when we start discussing the implementation of this
we’ll name these
r_data respectively–but I’m getting ahead of
On the next clock cycle, the
can output the incoming values from the last
cycle–the ones it just buffered. Further, the incoming interface may
move on to its next value, but by now the incoming
o_ready signal has
fallen, so the module feeding this one now knows that it needs to wait.
This is shown in Fig. 4 on the left.
The neat thing about all of this is that the logic necessary to implement a skid buffer is fairly straightforward, so let’s take a peek at what it takes build one of these today.
After building this first skid buffer, I quickly realized there was a need for a similar skid buffer, but with the output sides reversed. That is, could a skid buffer be created where the incoming side was combinatorial and the outgoing side was registered?
Our skid buffer might then look like Fig. 5.
In this case, the biggest difference are the set of flip-flops used to register the outputs.
That sounds simple enough. But what if I wanted both? What if I could use
combinatorial logic to create the outgoing interface whenever the
was used on an incoming AXI
channel, and combinatorial logic on the incoming interface whenever the
was used to drive an outgoing AXI
channel? To support both purposes, I created a parameter which could be used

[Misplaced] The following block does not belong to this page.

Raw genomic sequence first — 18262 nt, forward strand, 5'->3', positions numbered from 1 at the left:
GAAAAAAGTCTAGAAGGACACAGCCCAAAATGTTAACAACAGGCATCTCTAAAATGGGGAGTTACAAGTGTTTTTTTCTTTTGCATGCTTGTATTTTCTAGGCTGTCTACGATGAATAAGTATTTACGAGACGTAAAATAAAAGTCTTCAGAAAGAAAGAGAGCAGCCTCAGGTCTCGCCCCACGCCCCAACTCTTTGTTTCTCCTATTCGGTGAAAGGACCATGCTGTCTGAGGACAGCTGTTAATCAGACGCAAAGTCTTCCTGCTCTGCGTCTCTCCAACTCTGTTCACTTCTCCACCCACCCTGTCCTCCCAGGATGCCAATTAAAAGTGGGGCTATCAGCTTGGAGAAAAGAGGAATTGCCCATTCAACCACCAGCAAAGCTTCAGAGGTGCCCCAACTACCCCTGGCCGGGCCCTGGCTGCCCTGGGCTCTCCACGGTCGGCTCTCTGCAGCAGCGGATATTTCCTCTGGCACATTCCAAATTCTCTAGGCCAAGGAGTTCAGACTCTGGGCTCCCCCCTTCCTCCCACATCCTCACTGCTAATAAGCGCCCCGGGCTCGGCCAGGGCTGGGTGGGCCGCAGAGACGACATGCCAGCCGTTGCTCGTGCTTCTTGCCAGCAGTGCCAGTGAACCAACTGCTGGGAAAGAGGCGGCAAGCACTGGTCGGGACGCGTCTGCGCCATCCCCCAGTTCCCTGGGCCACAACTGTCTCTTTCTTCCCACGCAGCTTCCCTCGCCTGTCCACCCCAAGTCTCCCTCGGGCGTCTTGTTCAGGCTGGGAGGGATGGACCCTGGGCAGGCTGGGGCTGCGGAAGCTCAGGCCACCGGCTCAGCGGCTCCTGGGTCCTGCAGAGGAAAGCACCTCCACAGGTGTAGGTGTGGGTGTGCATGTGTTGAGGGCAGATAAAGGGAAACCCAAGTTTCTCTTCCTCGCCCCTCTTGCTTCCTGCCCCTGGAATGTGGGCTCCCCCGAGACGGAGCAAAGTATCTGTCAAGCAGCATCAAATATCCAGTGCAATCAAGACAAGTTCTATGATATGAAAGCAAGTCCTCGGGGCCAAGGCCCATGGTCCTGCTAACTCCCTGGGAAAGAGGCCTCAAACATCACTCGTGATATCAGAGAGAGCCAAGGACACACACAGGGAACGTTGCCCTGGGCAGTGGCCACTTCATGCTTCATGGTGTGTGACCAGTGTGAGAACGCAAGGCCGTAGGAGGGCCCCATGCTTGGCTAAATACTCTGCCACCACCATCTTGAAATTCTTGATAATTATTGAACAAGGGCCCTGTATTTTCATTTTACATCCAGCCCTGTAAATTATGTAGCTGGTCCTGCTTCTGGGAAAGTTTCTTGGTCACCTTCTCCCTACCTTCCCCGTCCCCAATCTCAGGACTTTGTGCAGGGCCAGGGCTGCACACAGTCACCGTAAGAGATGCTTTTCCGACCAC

to select between them,
OPT_OUTREG. When this parameter is set, the
will register all outputs. When it isn’t set, the outputs can
then be combinatorially driven. In all cases, the upstream stall signal
will be registered.
Surely that’s simple enough to build, right?
Not quite. I wanted more.
I’ve noticed that with a lot of my
designs, that the
have a very high fan out. They send data all across the chip. When such
high fanout signals get set in a manner so as to minimize LUTs, they might
end up transitioning often–even when the valid signal (
is low and so no reader is listening on the other end.
Further, every one of these high-fanout transitions takes power.
What if I instead wanted to force any unused data lines to be zero when the valid signal indicated the output was inactive? This might prevent unnecessary transitions, and perhaps even lower the power usage of my designs. (This remains to be determined, but this design is part of my preparation for an experiment or two to see if this is so.)
For this, I assigned another options,
really defined by a set of
OPT_LOWPOWER is set, then anytime
!o_valid is true then
o_data should be zero.
Supporting both of these options also means that we’ll be essentially designing four separate skid buffer designs, depending upon the options chosen. These options will be aintermingled throughout the design to control logic generation as well. Therefore, when it comes to verification we’ll also need to make certain that we verify all four of the designs found within this code.
As is my normal practice, I’ll skip most of the introductory code, and jump right into the skid buffer example itself.
Or perhaps we’ll just mostly skip this introductory code.
I would like to point out that both
single bit parameters, making true/false logical tests simpler and keeping